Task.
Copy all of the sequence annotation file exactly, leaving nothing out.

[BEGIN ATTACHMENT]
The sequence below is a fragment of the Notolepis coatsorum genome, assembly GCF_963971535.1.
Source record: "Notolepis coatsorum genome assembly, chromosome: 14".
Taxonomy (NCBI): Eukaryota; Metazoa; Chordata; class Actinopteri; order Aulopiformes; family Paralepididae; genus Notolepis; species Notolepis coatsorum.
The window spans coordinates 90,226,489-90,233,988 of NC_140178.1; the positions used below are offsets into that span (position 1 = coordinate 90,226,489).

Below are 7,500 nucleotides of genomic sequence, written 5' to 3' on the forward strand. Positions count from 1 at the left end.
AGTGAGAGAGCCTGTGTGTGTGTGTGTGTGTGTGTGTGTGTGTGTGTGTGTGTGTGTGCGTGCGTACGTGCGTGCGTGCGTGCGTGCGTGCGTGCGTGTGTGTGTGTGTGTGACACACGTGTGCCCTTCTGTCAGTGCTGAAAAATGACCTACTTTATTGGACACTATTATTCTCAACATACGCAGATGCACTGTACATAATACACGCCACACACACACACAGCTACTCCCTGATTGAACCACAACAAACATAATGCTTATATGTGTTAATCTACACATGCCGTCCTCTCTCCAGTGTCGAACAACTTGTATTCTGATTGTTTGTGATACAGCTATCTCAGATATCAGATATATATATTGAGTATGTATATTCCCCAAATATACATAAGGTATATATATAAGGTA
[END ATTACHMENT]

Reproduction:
The sequence below is a fragment of the Notolepis coatsorum genome, assembly GCF_963971535.1.
Source record: "Notolepis coatsorum genome assembly, chromosome: 14".
Taxonomy (NCBI): Eukaryota; Metazoa; Chordata; class Actinopteri; order Aulopiformes; family Paralepididae; genus Notolepis; species Notolepis coatsorum.
The window spans coordinates 90,226,489-90,233,988 of NC_140178.1; the positions used below are offsets into that span (position 1 = coordinate 90,226,489).

Below are 7,500 nucleotides of genomic sequence, written 5' to 3' on the forward strand. Positions count from 1 at the left end.
AGTGAGAGAGCCTGTGTGTGTGTGTGTGTGTGTGTGTGTGTGTGTGTGTGTGTGTGTGCGTGCGTACGTGCGTGCGTGCGTGCGTGCGTGCGTGCGTGTGTGTGTGTGTGTGACACACGTGTGCCCTTCTGTCAGTGCTGAAAAATGACCTACTTTATTGGACACTATTATTCTCAACATACGCAGATGCACTGTACATAATACACGCCACACACACACACAGCTACTCCCTGATTGAACCACAACAAACATAATGCTTATATGTGTTAATCTACACATGCCGTCCTCTCTCCAGTGTCGAACAACTTGTATTCTGATTGTTTGTGATACAGCTATCTCAGATATCAGATATATATATTGAGTATGTATATTCCCCAAATATACATAAGGTATATATATAAGGTA